These past ten years have also brought greater visibility and urgency to climate change. The predictions scientists made a few years ago are coming true with bigger and more damaging storms around the globe. Every country is dealing with the impact of ongoing droughts, raging fires, devastating floods, and paralyzing storms. Just recently, Greta Thunberg has launched a global movement of ongoing climate protests and strikes. Read more on Greta Thunberg: TIME’s Person of the Year 2019.
Looking to the Next Decade
As we look forward, there are a few trends that are already starting now and will likely drive much of the next decade.
Learning will be catapulted by VR.
Technology is aligning more and more with how the brain learns. Studies have shown that virtual reality provides an experience so immersive that it actually codes in the brain as a lived memory. When used appropriately, VR can catapult professional learning especially in the areas of skill building, empathy and inclusion, and geospatial experiences. Companies like Pixvana and Strivr are leading the way and many organizations are now exploring how to incorporate VR into their learning strategy. It is sure to be a gamechangers on multiple fronts.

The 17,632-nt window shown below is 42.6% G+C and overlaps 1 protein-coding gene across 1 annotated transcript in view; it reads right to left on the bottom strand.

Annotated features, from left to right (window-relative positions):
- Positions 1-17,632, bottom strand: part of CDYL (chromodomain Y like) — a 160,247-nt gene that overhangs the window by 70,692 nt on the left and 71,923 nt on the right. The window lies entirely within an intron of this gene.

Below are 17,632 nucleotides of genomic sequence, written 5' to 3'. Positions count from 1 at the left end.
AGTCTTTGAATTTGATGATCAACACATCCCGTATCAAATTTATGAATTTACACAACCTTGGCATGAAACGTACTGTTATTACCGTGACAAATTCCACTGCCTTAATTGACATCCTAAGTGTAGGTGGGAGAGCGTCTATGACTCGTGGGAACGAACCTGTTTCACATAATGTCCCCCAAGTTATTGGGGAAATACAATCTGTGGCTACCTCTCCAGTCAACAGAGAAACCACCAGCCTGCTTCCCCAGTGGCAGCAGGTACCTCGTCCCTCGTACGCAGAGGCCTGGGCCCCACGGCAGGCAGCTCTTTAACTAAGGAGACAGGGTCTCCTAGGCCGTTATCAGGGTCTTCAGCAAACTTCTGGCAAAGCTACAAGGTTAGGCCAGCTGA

Workplaces will become more purpose-driven.
Aaron Hurst, author of The Purpose Economy, says we are shifting from the information economy that has been in place since 1950 to a purpose-driven economy. This is born out by other studies: 71% of Millennials rank “finding work that is meaningful” as one of their TOP 3 factors for determining career success. They are not alone: 89% of employees want to work on things related to their personal interests or that will impact society yet 50% of employees say that they lack a level of meaning and significance at work.
Organizations will become more conscious.
Frederic Laloux studies organizational consciousness (see his book Reinventing Organizations), and has identified a clear trend in organizations becoming more focused on caring about people and the planet. Read his book to see the implications of this shift for years to come.
I am encouraged by the tone and direction of these trends. We are caring more about people and helping them reach their potential. We are recognizing that we are a global community and that our actions impact each other. And we are focusing on how to be good stewards of the planet and its limited resources. I foresee that the 2020s, energized by the passion and focus of Millenials and Gen Z, will bring many important changes and positive changes.
Are there trends that I missed that you think should be added? Please join this conversation by adding them in the comments below.